The future is unpredictable. If we thought we could plan for five years ahead, the past year has proved that we sometimes can’t plan for five days ahead. Although we might have many goals related to what we would like to get out of our lives and the world, a shift is taking place towards a greater focus on what we can contribute instead. This manifests in material form through the way we show up in the world, and particularly through our creative expressions. It’s taken a long time, but humanity is starting to realise the significance of cultivating and taking care of individual energy, in order for people to extend themselves outwards in a way that is of service to the natural world. This is a juicy topic, so let’s dig in a little bit.
Individual energy essentially has to do with our inner worlds, and how these should be nurtured in order to express ourselves creatively. A scientist might refer to “energy” as something tangible (a quick Google search calls it a “quantitative property that must be transferred to an object...”). In this context, the energy I’m talking about is far more intangible. It touches on the unexplored depths of the soul, our innate humanness and something we all share. This energy manifests in how we show up to every interaction and situation in our lives. Someone with high vibration individual energy is easy to spot in the crowd. They live with joy and gratitude, and see and appreciate the little things in life. They also usually use their energy to lift the people around them, while at the same time remaining curious and flexible about the world around them.
The Value of Creativity
A great physical expression of individual energy comes in the form of creative output. The kicker is that we have to be willing to be “wrong” in order to create something original. As Sir Ken Robinson put so well in his popular Ted Talk, “we get educated out of creativity”. This often means that our bodies become a mere form of transport for our heads, rather than an important tool of self expression. Sir Ken’s talk highlights that our world is in the process of a revolution, which involves changing our view of intelligence as we know it. The new view makes room for individual energy.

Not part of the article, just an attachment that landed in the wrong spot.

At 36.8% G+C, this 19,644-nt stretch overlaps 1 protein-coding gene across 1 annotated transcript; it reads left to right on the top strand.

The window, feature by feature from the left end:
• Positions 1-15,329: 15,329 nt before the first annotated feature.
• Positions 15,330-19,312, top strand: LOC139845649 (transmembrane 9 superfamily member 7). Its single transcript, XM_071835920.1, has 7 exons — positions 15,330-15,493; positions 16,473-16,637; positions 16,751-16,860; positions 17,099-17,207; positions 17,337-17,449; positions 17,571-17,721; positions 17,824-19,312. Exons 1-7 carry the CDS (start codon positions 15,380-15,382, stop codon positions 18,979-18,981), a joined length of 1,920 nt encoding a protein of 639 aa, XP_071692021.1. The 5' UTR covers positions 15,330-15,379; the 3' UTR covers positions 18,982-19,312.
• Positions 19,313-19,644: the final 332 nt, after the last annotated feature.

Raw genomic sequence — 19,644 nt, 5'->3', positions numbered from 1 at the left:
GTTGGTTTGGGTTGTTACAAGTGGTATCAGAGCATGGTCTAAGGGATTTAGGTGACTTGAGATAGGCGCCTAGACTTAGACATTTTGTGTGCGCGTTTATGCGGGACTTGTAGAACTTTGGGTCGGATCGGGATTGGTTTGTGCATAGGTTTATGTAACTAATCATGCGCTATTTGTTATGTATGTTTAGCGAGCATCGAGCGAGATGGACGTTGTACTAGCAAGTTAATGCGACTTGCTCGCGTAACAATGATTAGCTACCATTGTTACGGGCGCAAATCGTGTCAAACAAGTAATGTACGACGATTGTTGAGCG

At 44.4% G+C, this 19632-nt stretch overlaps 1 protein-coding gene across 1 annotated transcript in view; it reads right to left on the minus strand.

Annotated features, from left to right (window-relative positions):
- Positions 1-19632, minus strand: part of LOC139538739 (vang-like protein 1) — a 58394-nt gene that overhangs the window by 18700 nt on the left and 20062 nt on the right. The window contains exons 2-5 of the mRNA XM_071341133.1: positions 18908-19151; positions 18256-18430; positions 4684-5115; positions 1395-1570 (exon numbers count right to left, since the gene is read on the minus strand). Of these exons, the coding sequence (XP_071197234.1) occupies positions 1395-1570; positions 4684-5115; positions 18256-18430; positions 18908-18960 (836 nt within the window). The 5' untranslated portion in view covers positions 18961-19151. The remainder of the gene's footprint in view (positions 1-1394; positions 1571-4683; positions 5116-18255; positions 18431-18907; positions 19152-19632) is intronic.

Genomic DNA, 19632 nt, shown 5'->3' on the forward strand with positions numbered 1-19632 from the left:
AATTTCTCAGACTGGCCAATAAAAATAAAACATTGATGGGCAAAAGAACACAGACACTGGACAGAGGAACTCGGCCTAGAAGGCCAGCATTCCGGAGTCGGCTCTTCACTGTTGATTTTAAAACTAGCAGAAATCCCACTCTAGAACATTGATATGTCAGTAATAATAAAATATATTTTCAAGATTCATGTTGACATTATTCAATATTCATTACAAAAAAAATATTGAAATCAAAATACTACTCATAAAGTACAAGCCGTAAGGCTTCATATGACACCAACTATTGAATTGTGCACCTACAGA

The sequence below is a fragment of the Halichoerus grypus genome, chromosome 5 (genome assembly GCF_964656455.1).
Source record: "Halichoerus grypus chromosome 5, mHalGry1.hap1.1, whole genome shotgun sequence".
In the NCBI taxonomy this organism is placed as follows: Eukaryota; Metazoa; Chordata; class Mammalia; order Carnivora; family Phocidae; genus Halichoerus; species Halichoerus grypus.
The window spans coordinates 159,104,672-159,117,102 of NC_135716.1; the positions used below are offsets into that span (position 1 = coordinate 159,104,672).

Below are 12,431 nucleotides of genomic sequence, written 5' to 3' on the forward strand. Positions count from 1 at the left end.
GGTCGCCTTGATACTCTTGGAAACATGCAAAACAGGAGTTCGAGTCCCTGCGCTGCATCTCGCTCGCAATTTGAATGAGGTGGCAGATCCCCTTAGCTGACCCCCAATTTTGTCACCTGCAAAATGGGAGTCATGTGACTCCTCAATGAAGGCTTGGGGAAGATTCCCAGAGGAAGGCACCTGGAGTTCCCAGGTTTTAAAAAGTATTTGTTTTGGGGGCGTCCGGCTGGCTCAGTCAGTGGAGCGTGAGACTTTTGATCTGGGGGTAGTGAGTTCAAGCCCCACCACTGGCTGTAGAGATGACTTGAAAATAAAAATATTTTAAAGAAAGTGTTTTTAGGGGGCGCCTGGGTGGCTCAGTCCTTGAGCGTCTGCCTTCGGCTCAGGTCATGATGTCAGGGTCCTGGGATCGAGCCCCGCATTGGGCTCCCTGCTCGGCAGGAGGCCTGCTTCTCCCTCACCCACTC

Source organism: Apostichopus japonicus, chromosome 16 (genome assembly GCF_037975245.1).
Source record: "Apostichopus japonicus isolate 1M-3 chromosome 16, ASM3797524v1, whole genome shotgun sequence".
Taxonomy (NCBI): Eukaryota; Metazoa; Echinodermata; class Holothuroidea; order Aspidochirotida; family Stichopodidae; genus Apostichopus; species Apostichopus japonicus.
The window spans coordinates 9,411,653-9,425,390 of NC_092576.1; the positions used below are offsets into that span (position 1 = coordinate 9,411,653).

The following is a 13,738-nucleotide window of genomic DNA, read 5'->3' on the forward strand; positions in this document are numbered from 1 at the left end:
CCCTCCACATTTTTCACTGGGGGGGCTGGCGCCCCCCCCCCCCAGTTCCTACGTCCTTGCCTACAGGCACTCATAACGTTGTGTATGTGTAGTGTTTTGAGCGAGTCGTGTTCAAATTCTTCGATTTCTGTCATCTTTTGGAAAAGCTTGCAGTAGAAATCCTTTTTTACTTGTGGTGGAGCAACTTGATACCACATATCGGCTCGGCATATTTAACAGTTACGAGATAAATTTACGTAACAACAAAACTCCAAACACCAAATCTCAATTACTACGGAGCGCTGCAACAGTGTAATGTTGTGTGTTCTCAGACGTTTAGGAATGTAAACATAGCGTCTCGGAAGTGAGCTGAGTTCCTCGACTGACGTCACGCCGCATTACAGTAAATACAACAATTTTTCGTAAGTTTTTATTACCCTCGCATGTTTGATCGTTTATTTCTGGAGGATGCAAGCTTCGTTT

This energy deserves the same status as traditional intellect, especially because it allows us to see the world with a different lens than the one we grew up in. It also helps us to forge a different path than the one set out by society at large. The result is room for play, learning from our creative endeavours, and even finding a voice in a world where it’s easy to get lost in the hustle and bustle.
A Shift Towards the Economy of Energy
The shift towards the economy of energy might be a radical one, but we’re already starting to see changes in prominent man-made systems around the world. These archaic systems were originally designed only for productivity, without giving much consideration to human cost. Shifting towards the economy of energy involves starting by asking how we are looking after ourselves. If you have a great job title, but you’re miserable each day, that’s not looking after yourself. If you’re doing something that might be making you rich, but you’re not feeling like you’re contributing to the world around you, it’s time to rethink things. If you’re climbing a ladder of any kind, make sure that it is up against the right wall. Once you’ve figured out how well you’re looking after yourself, start thinking about where you want to be of service in your life. A larger shift in the macrocosm is going to take strides in terms of individual shifts too. Once momentum builds over time, we can look forward to renewed hope for the future, even as it continues to look uncertain for everyone.
How Coronavirus Emphasizes The Shift
The past year has reemphasised the importance of immunity, vitality, and looking after yourself. It has also made an important contribution towards the shift to the economy of energy. It has started to expose the shortcomings (and potential areas of innovation) of some of the systems that need changing in the world. From Jacinda Ardern introducing a climate change law in New Zealand that holds financial firms to account for the environmental impact of their operations, through to education systems moving online to keep people safe, and healthcare structures needing to pivot in numerous ways. We’ve seen how little human capital is considered in more traditional systems, and how important it is for things to change.
As we’ve seen with the #MeToo movement, George Floyd and other systemic revelations in recent years, change is not an overnight process. Shifting to the economy of energy will take some time, but there are indicators that we’re already moving in the right direction. Get involved by asking yourself the two important (highlighted) questions mentioned earlier. Just by doing so, you will begin to transform, and soon enough, so will the community around you. From there, the possibilities for creativity and innovation are endless.